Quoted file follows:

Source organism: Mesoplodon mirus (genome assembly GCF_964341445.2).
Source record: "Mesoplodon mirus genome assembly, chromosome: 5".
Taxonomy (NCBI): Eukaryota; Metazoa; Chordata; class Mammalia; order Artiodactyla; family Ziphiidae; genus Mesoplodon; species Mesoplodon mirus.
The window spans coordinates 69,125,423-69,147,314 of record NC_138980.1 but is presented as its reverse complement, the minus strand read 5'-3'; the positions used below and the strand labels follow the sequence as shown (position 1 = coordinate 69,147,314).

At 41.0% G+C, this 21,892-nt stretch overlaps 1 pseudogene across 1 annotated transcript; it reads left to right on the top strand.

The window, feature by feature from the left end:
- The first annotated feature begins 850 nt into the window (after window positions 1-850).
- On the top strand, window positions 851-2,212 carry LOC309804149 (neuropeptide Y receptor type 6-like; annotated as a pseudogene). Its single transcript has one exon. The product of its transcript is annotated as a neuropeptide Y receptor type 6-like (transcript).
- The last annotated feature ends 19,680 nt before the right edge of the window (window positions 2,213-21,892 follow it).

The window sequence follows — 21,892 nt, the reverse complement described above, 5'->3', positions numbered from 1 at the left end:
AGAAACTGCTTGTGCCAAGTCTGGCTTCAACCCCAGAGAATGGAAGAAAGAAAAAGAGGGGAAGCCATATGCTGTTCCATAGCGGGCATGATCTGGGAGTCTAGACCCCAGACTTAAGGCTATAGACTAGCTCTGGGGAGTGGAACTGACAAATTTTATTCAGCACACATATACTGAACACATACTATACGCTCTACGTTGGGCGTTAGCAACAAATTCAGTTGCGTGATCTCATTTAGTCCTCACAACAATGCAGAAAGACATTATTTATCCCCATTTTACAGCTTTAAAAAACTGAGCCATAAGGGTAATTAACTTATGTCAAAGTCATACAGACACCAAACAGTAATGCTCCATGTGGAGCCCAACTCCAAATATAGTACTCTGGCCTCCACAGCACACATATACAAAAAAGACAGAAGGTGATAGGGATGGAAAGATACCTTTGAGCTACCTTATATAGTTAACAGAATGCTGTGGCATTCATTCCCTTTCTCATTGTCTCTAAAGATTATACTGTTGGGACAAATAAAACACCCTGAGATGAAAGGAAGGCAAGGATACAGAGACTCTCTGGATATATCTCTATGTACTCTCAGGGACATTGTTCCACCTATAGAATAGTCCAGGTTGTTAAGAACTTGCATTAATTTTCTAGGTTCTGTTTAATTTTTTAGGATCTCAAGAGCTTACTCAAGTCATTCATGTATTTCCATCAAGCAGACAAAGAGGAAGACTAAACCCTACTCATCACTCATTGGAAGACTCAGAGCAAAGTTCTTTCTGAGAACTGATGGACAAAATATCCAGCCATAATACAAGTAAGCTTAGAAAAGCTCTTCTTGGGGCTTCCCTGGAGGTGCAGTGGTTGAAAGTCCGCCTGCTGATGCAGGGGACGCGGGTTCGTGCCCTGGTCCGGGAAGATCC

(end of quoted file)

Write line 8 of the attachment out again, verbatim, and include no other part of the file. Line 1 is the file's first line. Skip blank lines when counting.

- On the top strand, window positions 851-2,212 carry LOC309804149 (neuropeptide Y receptor type 6-like; annotated as a pseudogene). Its single transcript has one exon. The product of its transcript is annotated as a neuropeptide Y receptor type 6-like (transcript).